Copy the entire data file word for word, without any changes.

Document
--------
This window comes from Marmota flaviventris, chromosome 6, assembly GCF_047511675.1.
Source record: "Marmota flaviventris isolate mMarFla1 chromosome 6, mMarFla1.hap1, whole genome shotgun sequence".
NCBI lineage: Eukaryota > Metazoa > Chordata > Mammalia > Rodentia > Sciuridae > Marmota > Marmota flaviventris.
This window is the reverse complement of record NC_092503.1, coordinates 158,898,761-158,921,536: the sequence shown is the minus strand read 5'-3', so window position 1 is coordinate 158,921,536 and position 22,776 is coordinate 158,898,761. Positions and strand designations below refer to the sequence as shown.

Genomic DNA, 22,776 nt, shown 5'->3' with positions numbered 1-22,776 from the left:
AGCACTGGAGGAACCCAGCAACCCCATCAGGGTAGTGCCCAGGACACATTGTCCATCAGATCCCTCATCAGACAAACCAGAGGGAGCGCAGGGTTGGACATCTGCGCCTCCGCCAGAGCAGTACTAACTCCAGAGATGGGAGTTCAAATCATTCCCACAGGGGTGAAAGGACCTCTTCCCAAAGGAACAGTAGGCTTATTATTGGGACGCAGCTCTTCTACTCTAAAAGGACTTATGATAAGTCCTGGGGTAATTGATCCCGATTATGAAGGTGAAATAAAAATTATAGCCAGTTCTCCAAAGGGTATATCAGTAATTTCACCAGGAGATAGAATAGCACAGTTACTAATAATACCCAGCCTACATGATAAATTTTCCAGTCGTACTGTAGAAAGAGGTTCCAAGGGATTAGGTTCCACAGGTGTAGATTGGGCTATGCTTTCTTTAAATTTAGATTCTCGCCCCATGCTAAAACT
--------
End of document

This window comes from Marmota flaviventris, chromosome 6, assembly GCF_047511675.1.
Source record: "Marmota flaviventris isolate mMarFla1 chromosome 6, mMarFla1.hap1, whole genome shotgun sequence".
NCBI lineage: Eukaryota > Metazoa > Chordata > Mammalia > Rodentia > Sciuridae > Marmota > Marmota flaviventris.
This window is the reverse complement of record NC_092503.1, coordinates 158,898,761-158,921,536: the sequence shown is the minus strand read 5'-3', so window position 1 is coordinate 158,921,536 and position 22,776 is coordinate 158,898,761. Positions and strand designations below refer to the sequence as shown.

Genomic DNA, 22,776 nt, shown 5'->3' with positions numbered 1-22,776 from the left:
AGCACTGGAGGAACCCAGCAACCCCATCAGGGTAGTGCCCAGGACACATTGTCCATCAGATCCCTCATCAGACAAACCAGAGGGAGCGCAGGGTTGGACATCTGCGCCTCCGCCAGAGCAGTACTAACTCCAGAGATGGGAGTTCAAATCATTCCCACAGGGGTGAAAGGACCTCTTCCCAAAGGAACAGTAGGCTTATTATTGGGACGCAGCTCTTCTACTCTAAAAGGACTTATGATAAGTCCTGGGGTAATTGATCCCGATTATGAAGGTGAAATAAAAATTATAGCCAGTTCTCCAAAGGGTATATCAGTAATTTCACCAGGAGATAGAATAGCACAGTTACTAATAATACCCAGCCTACATGATAAATTTTCCAGTCGTACTGTAGAAAGAGGTTCCAAGGGATTAGGTTCCACAGGTGTAGATTGGGCTATGCTTTCTTTAAATTTAGATTCTCGCCCCATGCTAAAACT